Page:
Terms and conditions of internment changed over the course of the war and were subject to additional agreements between hostile sides. Thus, according to an agreement between German Empire and France signed in May 1917, internees over a specified age were automatically repatriated after being held in captivity for 18 months. Concurrent agreement between Berlin and London signed in mid-1917 widened criteria of internment and sorted out those held in POW camp for more that 18 months and suffering from the so called Barbed wire sickness as eligible for immediate internment.
Internment regulations in Switzerland were rather strict and military discipline was enforced by Swiss commandants of camps. For instance, internees who decided to miss regular roll calls were even punished for violation of routine procedure with a brief imprisonment. No wonder that certain Germans even preferred to be held in British POW camps rather than be interned in neutral Switzerland.
Internees with stable health status were allowed to do farm work or any other job according to their pre-war professions. Earnings were used to improve their temporary residence conditions.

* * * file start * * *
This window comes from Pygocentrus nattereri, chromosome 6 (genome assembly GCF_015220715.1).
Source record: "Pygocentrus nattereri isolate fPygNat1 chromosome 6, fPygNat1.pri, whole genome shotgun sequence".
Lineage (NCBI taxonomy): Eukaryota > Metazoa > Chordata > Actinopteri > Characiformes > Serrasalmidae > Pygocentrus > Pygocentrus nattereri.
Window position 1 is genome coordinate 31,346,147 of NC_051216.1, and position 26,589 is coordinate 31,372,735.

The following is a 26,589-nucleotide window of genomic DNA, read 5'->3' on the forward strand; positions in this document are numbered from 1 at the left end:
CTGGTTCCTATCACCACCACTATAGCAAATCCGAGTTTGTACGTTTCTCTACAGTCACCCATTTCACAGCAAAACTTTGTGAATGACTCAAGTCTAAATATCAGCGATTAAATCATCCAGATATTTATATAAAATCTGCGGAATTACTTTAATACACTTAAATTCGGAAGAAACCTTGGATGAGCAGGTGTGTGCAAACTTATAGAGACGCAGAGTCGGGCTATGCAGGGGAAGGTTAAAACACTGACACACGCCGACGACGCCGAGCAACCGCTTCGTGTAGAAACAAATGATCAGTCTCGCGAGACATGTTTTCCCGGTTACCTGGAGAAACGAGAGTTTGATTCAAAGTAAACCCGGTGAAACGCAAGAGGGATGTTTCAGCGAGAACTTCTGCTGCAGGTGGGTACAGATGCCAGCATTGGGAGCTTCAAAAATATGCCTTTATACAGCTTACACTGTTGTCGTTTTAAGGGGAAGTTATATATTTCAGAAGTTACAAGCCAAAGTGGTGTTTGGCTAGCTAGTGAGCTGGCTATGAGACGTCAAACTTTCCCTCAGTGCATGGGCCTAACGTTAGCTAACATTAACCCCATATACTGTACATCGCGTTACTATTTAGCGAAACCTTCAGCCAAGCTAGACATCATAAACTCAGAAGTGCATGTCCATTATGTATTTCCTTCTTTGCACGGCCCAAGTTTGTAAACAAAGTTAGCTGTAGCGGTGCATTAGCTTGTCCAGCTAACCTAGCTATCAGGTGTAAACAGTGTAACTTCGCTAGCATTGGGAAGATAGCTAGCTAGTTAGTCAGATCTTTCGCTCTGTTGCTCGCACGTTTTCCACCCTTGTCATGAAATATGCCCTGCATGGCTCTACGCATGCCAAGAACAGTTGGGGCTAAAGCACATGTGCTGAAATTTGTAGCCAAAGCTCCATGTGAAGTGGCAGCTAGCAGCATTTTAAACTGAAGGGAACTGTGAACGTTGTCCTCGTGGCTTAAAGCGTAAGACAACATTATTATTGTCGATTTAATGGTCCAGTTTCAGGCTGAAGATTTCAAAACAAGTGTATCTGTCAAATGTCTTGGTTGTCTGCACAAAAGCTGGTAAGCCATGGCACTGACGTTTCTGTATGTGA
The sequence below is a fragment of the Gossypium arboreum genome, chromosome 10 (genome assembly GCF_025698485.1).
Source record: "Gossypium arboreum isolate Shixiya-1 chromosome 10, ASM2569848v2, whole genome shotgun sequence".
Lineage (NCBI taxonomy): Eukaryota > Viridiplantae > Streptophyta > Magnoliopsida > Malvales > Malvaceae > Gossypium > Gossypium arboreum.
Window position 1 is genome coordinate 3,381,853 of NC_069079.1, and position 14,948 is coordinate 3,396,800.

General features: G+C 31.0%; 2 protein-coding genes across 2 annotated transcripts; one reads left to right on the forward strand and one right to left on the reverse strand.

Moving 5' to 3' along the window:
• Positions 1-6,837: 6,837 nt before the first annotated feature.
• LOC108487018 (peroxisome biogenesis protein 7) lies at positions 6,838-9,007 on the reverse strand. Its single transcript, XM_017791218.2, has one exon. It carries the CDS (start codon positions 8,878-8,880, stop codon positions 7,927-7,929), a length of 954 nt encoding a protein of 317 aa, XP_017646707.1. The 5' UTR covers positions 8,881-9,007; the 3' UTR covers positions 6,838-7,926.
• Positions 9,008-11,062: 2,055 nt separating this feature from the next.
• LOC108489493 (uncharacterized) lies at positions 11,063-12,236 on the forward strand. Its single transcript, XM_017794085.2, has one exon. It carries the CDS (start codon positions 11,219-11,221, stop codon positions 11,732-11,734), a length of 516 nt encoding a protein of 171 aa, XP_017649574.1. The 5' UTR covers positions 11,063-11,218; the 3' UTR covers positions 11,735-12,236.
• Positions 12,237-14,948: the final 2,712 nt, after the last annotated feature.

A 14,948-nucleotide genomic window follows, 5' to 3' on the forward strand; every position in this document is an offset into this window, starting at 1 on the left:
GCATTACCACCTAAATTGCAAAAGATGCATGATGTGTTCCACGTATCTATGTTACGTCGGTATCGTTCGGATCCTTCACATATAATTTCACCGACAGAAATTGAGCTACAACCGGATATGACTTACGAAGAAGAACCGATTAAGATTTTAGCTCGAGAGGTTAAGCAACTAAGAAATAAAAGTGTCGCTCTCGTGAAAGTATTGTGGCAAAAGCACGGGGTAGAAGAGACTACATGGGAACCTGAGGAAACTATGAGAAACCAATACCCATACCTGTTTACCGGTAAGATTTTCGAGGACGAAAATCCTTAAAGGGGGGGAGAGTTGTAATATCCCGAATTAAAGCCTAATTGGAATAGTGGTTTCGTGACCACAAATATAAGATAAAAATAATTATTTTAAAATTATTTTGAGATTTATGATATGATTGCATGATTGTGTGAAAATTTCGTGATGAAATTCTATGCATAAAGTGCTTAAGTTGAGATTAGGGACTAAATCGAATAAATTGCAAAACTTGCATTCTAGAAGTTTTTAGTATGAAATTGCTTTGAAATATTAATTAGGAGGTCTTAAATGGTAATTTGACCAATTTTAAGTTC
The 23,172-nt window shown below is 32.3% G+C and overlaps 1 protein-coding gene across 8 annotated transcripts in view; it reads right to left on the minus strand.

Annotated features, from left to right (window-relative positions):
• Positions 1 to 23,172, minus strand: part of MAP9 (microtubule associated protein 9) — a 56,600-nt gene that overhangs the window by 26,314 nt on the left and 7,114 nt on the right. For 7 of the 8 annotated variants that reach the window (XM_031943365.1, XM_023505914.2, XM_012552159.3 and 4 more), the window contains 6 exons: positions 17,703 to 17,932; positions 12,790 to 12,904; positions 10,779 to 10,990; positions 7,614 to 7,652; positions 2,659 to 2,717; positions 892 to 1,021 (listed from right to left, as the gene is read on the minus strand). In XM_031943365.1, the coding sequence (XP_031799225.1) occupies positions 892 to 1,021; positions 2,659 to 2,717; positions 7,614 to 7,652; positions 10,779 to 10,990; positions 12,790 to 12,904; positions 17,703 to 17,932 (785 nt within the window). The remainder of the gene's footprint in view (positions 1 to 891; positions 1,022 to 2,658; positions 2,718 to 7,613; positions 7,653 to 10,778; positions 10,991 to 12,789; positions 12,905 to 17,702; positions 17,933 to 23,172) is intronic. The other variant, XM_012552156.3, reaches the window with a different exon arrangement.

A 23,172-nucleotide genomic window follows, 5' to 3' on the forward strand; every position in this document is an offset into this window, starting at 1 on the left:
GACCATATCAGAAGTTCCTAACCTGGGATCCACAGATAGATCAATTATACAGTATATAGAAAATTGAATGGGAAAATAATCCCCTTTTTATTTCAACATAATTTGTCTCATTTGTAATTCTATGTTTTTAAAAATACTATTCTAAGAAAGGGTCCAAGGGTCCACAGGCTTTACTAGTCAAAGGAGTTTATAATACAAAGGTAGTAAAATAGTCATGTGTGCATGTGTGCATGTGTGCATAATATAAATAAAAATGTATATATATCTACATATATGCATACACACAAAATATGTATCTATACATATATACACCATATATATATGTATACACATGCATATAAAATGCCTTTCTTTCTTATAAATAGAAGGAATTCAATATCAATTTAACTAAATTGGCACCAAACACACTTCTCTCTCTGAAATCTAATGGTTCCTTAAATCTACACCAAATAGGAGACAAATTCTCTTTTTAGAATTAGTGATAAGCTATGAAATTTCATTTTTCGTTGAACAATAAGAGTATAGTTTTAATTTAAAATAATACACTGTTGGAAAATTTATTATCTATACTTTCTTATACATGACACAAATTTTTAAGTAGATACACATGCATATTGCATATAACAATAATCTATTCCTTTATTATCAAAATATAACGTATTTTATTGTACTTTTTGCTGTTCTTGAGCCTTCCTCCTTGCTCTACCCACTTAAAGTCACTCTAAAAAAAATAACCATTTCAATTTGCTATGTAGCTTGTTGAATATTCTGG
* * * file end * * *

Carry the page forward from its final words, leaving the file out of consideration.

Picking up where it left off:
Having completed that necessary historical digression let’s return to the main subject of an article.
Three versions of Helvetia-Benigna-Medaille are known to exist:
1. Grand “Virtuous Helvetia” Medal (Große Helvetia-Benigna-Medaille). Silver table medal was
2. Helvetia-Benigna-Medaille for men. Round medal made of silver or silvered zinc was
3. Helvetia-Benigna-Medaille for women. Round medal made of silver or silvered zinc was
An obverse has an allegoric composition against a mountain background with Helvetia stepping down from her throne being its central element. Helvetia, the female personification of Switzerland is surrounded by sick and wounded German POWs and several civilians including a young woman and a child. She has a plate with food in her right hand and lends her left hand to a wounded soldier with a bandaged arm. An upper part of an obverse has an inscription “Virtuous Helvetia” (“Helvetia Benigna”) running in semicircle in capital letters. Manufacturer’s mark, “BHM” standing for Bernhard Heinrich Mayer company of Pfozheim (Grand Duchy of Baden) is situated at the bottom.
Große Helvetia-Benigna-Medaille has two dates put on the lower left and right steps: 1914 and 1917 corresponding to the year the Great War broke out and the year the award was instituted. Those dates are absent on ordinary medals, sometime referred to as “kleine”, i.e. “small” ones.